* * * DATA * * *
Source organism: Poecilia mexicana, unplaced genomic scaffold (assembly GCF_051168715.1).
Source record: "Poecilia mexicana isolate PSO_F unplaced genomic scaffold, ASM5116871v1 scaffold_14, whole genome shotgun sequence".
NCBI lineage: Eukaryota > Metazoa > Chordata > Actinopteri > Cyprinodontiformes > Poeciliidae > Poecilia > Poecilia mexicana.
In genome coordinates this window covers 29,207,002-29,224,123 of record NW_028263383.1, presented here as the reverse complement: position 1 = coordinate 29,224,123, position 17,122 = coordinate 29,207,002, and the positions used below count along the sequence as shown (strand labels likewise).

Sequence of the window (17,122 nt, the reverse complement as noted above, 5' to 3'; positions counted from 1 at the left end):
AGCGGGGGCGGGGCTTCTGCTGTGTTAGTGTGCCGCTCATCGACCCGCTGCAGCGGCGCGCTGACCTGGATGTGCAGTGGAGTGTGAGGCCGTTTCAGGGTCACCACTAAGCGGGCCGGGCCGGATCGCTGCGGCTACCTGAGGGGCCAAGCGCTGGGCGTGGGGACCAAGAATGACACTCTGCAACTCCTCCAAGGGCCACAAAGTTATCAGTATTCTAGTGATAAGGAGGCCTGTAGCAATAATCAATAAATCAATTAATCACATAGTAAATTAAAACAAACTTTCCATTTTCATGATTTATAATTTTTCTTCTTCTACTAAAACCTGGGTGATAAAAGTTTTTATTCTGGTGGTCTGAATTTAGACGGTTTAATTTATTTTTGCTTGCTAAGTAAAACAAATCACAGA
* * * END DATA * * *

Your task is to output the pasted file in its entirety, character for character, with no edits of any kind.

Source organism: Poecilia mexicana, unplaced genomic scaffold (assembly GCF_051168715.1).
Source record: "Poecilia mexicana isolate PSO_F unplaced genomic scaffold, ASM5116871v1 scaffold_14, whole genome shotgun sequence".
NCBI lineage: Eukaryota > Metazoa > Chordata > Actinopteri > Cyprinodontiformes > Poeciliidae > Poecilia > Poecilia mexicana.
In genome coordinates this window covers 29,207,002-29,224,123 of record NW_028263383.1, presented here as the reverse complement: position 1 = coordinate 29,224,123, position 17,122 = coordinate 29,207,002, and the positions used below count along the sequence as shown (strand labels likewise).

Sequence of the window (17,122 nt, the reverse complement as noted above, 5' to 3'; positions counted from 1 at the left end):
AGCGGGGGCGGGGCTTCTGCTGTGTTAGTGTGCCGCTCATCGACCCGCTGCAGCGGCGCGCTGACCTGGATGTGCAGTGGAGTGTGAGGCCGTTTCAGGGTCACCACTAAGCGGGCCGGGCCGGATCGCTGCGGCTACCTGAGGGGCCAAGCGCTGGGCGTGGGGACCAAGAATGACACTCTGCAACTCCTCCAAGGGCCACAAAGTTATCAGTATTCTAGTGATAAGGAGGCCTGTAGCAATAATCAATAAATCAATTAATCACATAGTAAATTAAAACAAACTTTCCATTTTCATGATTTATAATTTTTCTTCTTCTACTAAAACCTGGGTGATAAAAGTTTTTATTCTGGTGGTCTGAATTTAGACGGTTTAATTTATTTTTGCTTGCTAAGTAAAACAAATCACAGA